A group of actors stand on a stage in black tie clothes. Two of the men are also wearing yellow hard hats

“We Must Rely on Dramatic Speech and Sounds Entirely”

11 May 2016
Ngā Taonga Sound & Vision recently acquired a wonderful set of cast photographs from the RNZ drama department.

By Gareth Watkins

Dating back to the 1990s, the publicity photographs document some of the country’s top actors performing in a wide variety of radio plays.

One such play – Danger, by Richard Hughes – was performed live on the radio and in front of a studio audience in November 1996, in the now demolished Studio 1 of Broadcasting House. The performance marked the 75th anniversary of radio broadcasting in New Zealand. Not only was all of the dialogue performed live, but so too were the musical moments and the sound effects.

Hero image: "The vintage RCA44 microphone was used for the broadcast. On the piano stool in front, for NO reason, an antique ear trumpet from the drama studio props box.” - Producer of 'Danger', Steve Danby. Cast from left-to-right - five singers including Philip and Nigel Collins; producer Steve Danby; engineer Richard Hulse; Stephen Lovatt; Miranda Harcourt; Bernard Kearns and foley artist Michael Wilson. (November 1996 - Radio New Zealand, Studio 1 – Broadcasting House, Wellington)

A man in a suit has one leg up on the arm of a chair. He is holding an object above his head and laughing.

Foley artist Michael Wilson generating the live sound effects of a flooding coal-mine “the old-fashioned way.” (November 1996 - Radio New Zealand, Studio 1 – Broadcasting House, Wellington)

The play itself has had a distinguished history. It was the first play ever written for radio, premiering on the BBC on 15 January 1924:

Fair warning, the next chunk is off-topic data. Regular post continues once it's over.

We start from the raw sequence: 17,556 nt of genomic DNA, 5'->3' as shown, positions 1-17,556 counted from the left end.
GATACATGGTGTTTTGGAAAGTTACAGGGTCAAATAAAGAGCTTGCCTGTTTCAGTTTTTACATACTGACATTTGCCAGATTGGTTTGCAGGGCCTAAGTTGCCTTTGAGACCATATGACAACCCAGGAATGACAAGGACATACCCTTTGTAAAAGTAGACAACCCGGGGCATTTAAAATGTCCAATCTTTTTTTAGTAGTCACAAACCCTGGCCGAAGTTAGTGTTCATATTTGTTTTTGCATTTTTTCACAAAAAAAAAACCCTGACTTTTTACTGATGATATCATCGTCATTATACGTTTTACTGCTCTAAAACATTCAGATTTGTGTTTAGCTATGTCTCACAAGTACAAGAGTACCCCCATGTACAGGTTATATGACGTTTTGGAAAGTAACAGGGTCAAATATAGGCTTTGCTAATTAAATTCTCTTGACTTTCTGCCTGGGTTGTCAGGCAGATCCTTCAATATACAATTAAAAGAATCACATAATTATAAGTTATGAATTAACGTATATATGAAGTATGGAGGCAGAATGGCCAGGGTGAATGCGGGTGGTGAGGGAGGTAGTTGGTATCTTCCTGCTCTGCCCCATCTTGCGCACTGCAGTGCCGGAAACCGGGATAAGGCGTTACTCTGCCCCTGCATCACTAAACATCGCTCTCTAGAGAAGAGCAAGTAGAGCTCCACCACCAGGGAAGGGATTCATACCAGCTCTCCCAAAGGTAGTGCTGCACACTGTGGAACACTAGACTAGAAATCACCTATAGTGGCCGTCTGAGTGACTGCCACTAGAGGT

“To my mind, one of the best plays ever broadcast (and I do not say this because I had the pleasure of producing it) was Danger by Mr. Richard Hughes. Here was something that was written for wireless only; the scene was in a coal mine, and was meant to be heard and not seen. If this play had been produced in a legitimate theatre the stage would have been in total darkness; the players and the action would remain unseen.” – Nigel Playfair, Popular Wireless, 9 March 1929

In 1956 author Richard Hughes reflected on the play:

Those were the days of the silent film and our “listening play” (as I dubbed it) would have to be the silent film’s missing half, so to speak, telling a complete story by sound alone… [] We thought of using a narrator but agreed it would be a confession of failure. No, we must rely on dramatic speech and sounds entirely … and it had never been done before.” – Richard Hughes, BBC Home Service, 1956

New Zealand audiences heard the play for the first time on 5 July 1929. It was performed live on air and to an audience at 2YA’s studios in Waring Taylor Street, Wellington. Prior to the broadcast The Radio Record (forerunner to the Listener magazine) warned: “because of its dramatic intensity it is not a play to which young children and those with very weak nerves should listen.”

Elsie Lloyd, a cast member from the 1929 production, was interviewed in 1976 by Peter Harcourt and Davina Whitehouse. In this excerpt Elsie recalls how the sound effects were created:

'Danger by Richard Hughes' - Interview in which Peter Harcourt and Davina Whitehouse talk to Elsie Lloyd, who was a member of the original 1929 cast.

Rows of red chairs are in front of a small stage. On the stage four actors are reading from scripts.

Dress rehearsal of “Danger”. On stage are Nigel and Philip Collins (hardhats), Stephen Lovatt and Bernard Kearns. (November 1996 - Radio New Zealand, Studio 1 – Broadcasting House, Wellington)

Four actors are on a stage holding scripts. Two of them are speaking into a microphone.

Dress rehearsal of “Danger”. On stage are Philip and Nigel Collins (at back), Miranda Harcourt, Stephen Lovatt and Bernard Kearns. (November 1996 - Radio New Zealand, Studio 1 – Broadcasting House, Wellington)


Quotes from Nigel Playfair and Richard Hughes were sourced from “Radio Drama at 90,” bbc.co.uk

Audio excerpt from Ngā Taonga Sound & Vision Radio Collection, all rights reserved. To enquire about re-use of this item please contact us.

This post is part of the Audio Curios series. Radio Collection Developer Gareth Watkins regularly comes across interesting, unique, and sometimes downright puzzling bits of audio during his accessioning work. He’s going to share some of these audio treasures with you in the Audio Curios series, which will be posted here on the Gauge blog frequently.